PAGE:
The Prince’s passing reminds us of our debt to the monarchy

by Matthew Eason

As we all must know by now, Prince Philip died at the end of last week. This is a solemn time for the nation as we mourn the death of our monarch’s husband. There are many who question the place and value of our monarchy in our “modern” parliamentary democracy and for some that has tipped into ugly scenes with them taking the opportunity to ‘celebrate’ the death of a member of the royal family and make cheap and inaccurate political points about the royals. Those that take that step misread the public mood and do themselves a great disservice – not to mention the disrespect for Prince Philip’s service to the nation.

Prince Philip lived an incredible life full of value and merit. When he was smuggled out of Greece in a fruit box, I very much doubt that anyone would have imagined the future that lay ahead. He leaves behind a remarkable legacy that is worth commemorating and worthy of our respect as citizens of this country.

Since his start as a working royal in 1952, the Duke of Edinburgh carried out 22,210 solo engagements and 5,493 speeches. That comes to an engagement almost every other day. This is an incredible amount of time and value that he has put into representing the royal family and only represents those events that he participated in by himself. We may not be able to fully recognise what it means to be a working royal but that level of commitment – as the longest-serving consort of a British monarch – ought to be recognised and respected.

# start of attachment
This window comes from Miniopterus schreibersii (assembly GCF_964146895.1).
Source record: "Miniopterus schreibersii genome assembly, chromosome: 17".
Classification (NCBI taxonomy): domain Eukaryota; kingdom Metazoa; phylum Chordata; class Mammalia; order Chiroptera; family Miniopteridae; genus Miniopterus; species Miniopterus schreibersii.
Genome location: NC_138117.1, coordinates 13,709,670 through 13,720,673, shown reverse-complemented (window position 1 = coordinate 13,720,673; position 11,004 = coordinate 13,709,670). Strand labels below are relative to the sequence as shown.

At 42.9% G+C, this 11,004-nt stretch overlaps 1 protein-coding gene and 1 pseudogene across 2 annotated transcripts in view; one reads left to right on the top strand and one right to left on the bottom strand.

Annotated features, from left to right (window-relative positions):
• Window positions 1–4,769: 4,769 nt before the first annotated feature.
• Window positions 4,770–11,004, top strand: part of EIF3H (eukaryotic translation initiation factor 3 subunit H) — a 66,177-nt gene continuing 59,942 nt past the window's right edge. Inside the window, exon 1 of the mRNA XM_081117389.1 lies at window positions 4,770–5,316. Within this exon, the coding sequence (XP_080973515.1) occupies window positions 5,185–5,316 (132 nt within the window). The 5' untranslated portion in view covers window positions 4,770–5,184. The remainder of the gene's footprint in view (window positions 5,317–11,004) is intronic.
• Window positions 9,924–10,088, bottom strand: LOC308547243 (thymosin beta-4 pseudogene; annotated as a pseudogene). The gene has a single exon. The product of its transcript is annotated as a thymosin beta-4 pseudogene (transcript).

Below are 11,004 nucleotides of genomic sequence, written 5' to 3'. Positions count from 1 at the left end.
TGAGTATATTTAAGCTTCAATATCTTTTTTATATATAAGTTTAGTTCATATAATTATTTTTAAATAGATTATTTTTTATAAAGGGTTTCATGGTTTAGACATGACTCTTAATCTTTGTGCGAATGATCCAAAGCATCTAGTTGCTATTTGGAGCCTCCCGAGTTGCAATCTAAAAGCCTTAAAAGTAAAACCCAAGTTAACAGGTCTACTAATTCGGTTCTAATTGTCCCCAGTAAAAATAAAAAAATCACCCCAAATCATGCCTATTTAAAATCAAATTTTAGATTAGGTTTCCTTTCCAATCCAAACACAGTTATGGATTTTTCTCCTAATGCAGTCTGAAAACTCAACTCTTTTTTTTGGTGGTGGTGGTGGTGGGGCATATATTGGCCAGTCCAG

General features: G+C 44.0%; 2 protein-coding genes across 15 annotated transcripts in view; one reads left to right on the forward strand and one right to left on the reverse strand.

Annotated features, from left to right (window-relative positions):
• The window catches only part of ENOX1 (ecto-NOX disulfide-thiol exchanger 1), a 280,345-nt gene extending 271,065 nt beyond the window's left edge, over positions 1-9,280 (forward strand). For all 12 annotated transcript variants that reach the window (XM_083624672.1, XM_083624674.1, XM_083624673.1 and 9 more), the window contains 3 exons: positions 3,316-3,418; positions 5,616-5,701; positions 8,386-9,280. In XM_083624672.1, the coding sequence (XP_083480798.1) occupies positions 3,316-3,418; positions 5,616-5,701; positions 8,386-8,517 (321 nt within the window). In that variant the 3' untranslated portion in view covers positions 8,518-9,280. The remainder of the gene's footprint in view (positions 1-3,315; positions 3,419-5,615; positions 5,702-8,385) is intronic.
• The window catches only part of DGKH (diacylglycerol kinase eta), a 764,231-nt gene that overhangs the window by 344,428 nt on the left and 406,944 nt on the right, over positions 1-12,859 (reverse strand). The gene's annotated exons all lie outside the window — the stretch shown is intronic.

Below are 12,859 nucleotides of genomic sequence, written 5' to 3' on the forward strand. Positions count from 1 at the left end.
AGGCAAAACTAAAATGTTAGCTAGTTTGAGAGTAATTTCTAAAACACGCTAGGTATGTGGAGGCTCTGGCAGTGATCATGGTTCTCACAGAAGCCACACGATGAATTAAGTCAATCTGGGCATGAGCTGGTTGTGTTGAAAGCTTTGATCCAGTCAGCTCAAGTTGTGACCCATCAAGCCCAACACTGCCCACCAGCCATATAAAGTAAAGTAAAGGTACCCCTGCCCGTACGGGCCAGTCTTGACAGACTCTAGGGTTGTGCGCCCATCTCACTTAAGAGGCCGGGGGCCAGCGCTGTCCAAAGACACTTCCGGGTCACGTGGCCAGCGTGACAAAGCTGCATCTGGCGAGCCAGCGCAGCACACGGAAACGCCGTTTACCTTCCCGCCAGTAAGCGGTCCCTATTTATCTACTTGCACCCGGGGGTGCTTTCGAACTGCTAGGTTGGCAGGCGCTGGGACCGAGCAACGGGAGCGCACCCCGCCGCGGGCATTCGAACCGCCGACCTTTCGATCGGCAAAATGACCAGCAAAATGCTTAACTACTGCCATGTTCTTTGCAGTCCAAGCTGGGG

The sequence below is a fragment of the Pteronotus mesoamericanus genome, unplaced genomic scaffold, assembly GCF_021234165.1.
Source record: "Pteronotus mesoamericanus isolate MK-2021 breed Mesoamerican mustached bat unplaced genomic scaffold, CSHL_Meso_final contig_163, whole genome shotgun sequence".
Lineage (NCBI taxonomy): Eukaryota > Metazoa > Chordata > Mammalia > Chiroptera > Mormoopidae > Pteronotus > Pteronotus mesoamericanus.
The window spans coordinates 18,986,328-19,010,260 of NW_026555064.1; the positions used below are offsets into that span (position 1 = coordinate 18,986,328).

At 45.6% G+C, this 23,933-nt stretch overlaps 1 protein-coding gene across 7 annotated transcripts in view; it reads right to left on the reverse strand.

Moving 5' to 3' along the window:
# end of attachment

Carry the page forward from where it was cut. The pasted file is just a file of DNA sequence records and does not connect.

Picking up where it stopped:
We must also appreciate the work that the Duke undertook in the charity sector. He has supported many causes over the years from domestic work with the Royal National Institute for the Deaf to international work with the Worldwide Wildlife Fund. His support and patronage of so many charitable endeavours has been invaluable for so many people over the years.

He also set up the Duke of Edinburgh award with his former teacher Kurt Hahn. The Award has been a remarkable success and many people up and down the country have fond memories of participating in the scheme – either on the long walks with friends or in their volunteering in their local communities. Over 6 million young people in the UK have taken part in the DofE in the UK since 1956 – a fantastic triumph.

We must not forget that Prince Philip also served with distinction in the Armed Forces, seeing combat in WWII as part of the Royal Navy. He fought against the forces of fascism and put his life on the line for the country. Despite his occasional moment of “Dontopedalogy” – the Duke of Edinburgh’s life of service to Queen and country deserves our respect and admiration – we have lost a great icon of modern Britain. However, this will represent a personal sadness for the royals – who, much like all of us, are a family who has just lost a grandfather, father and husband.

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